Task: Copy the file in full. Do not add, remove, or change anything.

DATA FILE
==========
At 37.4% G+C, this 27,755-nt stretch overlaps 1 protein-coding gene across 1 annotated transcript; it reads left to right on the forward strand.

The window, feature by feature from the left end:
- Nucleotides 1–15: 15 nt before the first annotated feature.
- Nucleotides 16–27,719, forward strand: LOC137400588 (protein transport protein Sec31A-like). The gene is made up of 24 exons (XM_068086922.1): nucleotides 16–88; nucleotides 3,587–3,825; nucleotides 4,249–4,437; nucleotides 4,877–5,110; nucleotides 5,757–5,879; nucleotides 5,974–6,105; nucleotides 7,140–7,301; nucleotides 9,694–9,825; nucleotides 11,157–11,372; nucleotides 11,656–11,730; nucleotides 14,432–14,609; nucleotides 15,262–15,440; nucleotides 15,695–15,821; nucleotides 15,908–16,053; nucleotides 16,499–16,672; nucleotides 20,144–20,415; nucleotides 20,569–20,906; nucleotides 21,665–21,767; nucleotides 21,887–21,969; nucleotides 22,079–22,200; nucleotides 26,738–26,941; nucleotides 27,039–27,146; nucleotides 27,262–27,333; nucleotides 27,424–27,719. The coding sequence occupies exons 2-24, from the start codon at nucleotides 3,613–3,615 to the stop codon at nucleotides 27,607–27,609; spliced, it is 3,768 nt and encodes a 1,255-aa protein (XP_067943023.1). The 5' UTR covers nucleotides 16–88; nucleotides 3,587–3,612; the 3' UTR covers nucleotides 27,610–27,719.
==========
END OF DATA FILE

At 37.4% G+C, this 27,755-nt stretch overlaps 1 protein-coding gene across 1 annotated transcript; it reads left to right on the forward strand.

The window, feature by feature from the left end:
- Nucleotides 1–15: 15 nt before the first annotated feature.
- Nucleotides 16–27,719, forward strand: LOC137400588 (protein transport protein Sec31A-like). The gene is made up of 24 exons (XM_068086922.1): nucleotides 16–88; nucleotides 3,587–3,825; nucleotides 4,249–4,437; nucleotides 4,877–5,110; nucleotides 5,757–5,879; nucleotides 5,974–6,105; nucleotides 7,140–7,301; nucleotides 9,694–9,825; nucleotides 11,157–11,372; nucleotides 11,656–11,730; nucleotides 14,432–14,609; nucleotides 15,262–15,440; nucleotides 15,695–15,821; nucleotides 15,908–16,053; nucleotides 16,499–16,672; nucleotides 20,144–20,415; nucleotides 20,569–20,906; nucleotides 21,665–21,767; nucleotides 21,887–21,969; nucleotides 22,079–22,200; nucleotides 26,738–26,941; nucleotides 27,039–27,146; nucleotides 27,262–27,333; nucleotides 27,424–27,719. The coding sequence occupies exons 2-24, from the start codon at nucleotides 3,613–3,615 to the stop codon at nucleotides 27,607–27,609; spliced, it is 3,768 nt and encodes a 1,255-aa protein (XP_067943023.1). The 5' UTR covers nucleotides 16–88; nucleotides 3,587–3,612; the 3' UTR covers nucleotides 27,610–27,719.